This year’s report also looked at which countries have demonstrated the greatest growth in the human development index. And perhaps counterintuitively, the report found a very small relationship between economic growth and improvements in health and education over the years, especially in less developed countries.
In other words, in many places fast economic growth isn’t being realized by the people of that country.
Here is a chart, extracted from the report, in which each dot represents a country. Per-capita income growth is plotted along the horizontal axis, and the elements of human development not tied to income (that is, literacy and life expectancy).
Human Development Index: More News
Take a revealing comparison between China — the world the fastest growing economy during the past 30 years — and Tunisia. In 1970 a baby girl born in Tunisia could expect to live 55 years; one born in China, 63 years. Since then, China’s per capita GDP has increased at a breakneck pace of 8 percent annually, while Tunisia’s has grown at 3 percent. But a girl born today in Tunisia can expect to live 76 years, a year longer than a girl born in China. And while only 52 percent of Tunisian children were enrolled in school in 1970, today’s gross enrollment ratio is 78 percent, considerably higher than China’s 68 percent.
China has been the second best performer over the past 40 years in terms of HDI improvement and is the only state on the report’s’ Top 10 Movers’ list due to improvements in income rather than health or education. China’s per capita income (taken to mean a nation the standard of living) has increased 21 times since 1970. However, it was far from the area’s top performer this year in schooling or average life expectancy.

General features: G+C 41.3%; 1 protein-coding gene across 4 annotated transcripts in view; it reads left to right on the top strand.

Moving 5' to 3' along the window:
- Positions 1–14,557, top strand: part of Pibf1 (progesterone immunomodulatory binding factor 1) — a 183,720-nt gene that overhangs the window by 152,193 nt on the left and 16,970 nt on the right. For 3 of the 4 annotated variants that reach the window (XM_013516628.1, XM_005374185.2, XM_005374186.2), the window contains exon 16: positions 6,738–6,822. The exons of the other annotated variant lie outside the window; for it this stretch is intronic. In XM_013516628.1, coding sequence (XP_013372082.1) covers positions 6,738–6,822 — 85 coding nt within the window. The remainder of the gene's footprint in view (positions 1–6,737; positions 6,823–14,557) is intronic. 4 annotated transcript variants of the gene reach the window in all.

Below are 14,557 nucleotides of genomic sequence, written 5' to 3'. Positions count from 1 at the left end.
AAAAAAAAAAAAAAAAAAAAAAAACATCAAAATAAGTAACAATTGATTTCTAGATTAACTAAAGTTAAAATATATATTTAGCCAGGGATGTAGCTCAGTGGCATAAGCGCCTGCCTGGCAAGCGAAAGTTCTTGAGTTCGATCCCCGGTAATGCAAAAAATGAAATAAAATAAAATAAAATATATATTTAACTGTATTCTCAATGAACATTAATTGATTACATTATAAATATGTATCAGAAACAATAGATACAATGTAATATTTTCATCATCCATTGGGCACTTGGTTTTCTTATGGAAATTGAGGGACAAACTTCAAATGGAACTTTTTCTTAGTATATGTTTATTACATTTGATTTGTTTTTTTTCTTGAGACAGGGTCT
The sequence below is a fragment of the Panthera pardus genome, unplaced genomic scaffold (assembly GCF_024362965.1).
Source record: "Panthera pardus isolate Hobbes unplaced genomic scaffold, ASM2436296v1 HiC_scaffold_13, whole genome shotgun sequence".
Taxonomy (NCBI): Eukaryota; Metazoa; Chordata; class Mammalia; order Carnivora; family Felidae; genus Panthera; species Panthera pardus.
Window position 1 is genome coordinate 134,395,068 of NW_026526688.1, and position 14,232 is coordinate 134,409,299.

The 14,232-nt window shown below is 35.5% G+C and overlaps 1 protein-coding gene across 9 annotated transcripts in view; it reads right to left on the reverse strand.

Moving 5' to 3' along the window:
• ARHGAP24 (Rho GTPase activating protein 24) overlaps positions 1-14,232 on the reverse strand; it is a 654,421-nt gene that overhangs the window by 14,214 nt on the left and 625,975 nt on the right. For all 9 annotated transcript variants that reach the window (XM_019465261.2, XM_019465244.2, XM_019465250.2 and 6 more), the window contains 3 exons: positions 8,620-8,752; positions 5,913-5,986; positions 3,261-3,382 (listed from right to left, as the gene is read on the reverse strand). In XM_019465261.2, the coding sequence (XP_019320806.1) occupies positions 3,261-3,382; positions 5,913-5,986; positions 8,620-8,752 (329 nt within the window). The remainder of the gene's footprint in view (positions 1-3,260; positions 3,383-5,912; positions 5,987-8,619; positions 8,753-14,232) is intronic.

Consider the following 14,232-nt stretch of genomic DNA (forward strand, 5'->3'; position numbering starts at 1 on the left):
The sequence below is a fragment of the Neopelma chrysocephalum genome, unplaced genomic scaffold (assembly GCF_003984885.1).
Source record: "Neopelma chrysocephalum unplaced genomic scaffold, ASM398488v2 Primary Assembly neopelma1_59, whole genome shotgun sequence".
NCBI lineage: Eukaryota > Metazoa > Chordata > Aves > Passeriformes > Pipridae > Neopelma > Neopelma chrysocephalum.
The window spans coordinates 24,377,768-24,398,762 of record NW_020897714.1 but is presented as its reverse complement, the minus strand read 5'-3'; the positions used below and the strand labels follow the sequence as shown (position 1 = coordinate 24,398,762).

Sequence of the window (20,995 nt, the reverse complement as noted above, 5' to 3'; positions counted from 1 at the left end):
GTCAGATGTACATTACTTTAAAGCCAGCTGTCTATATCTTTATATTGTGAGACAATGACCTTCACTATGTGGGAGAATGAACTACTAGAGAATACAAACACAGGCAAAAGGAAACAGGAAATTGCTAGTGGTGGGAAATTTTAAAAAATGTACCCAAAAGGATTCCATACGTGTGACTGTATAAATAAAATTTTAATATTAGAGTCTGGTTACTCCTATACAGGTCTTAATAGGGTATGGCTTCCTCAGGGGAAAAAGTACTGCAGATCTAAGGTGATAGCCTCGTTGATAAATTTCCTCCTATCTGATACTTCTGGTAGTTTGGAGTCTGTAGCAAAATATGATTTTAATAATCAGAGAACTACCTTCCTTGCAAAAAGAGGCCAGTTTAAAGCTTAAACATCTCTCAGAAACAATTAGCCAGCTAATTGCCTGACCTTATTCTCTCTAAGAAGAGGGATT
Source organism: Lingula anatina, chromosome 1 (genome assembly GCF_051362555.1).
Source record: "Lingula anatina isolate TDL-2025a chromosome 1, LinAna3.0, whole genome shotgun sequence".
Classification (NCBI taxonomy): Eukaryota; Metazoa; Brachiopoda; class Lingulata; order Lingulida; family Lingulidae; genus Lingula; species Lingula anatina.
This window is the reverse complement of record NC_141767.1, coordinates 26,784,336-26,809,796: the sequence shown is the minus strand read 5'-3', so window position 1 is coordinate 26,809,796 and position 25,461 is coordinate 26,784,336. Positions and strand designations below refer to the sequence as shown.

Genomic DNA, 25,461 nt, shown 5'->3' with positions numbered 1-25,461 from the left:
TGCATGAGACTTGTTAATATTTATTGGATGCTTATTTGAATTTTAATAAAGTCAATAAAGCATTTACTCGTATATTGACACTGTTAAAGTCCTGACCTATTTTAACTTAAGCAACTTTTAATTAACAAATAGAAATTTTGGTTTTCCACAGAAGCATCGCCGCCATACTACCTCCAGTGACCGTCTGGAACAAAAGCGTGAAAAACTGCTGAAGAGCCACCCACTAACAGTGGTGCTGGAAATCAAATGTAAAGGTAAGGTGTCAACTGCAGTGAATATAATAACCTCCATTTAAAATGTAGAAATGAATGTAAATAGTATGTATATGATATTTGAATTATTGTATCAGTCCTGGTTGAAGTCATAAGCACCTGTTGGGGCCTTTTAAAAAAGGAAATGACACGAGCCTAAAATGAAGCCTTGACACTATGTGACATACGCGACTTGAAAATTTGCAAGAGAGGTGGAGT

India, in some senses, faces a similar problem. Although the country has experienced tremendous growth in recent years and is often painted as a people-friendly alternative to China, the U.N. report shows that India’s gender equality ratings for both education and health are worse than the interests of any of its neighbor, Pakistan. The report shows that India has managed to raise the average life expectancy of its people by 16 years over the past 40 years despite some failures.
At the report’s statistical poles lie Norway with 81 years of life expectancy and an average income of roughly US$58, 000 and, in stark contrast, Zimbabwe with an average life span of 47 and US$176 GDP per capita.
That isn’t to say that richer countries do not generally have more developed human capital; absolute levels of income do indeed correlate with levels of human development. It’s just that, for whatever reason, there is little relationship between improvements in national wealth and improvements in education and health.
The report offers a few possible explanations for this puzzle, including that there might be a long lag between economic growth and the kind of social services and infrastructure that could give rise to better national health and education systems. There also may be many other country-specific variables — like cultural differences — that mask a possible relationship between wealth and human development.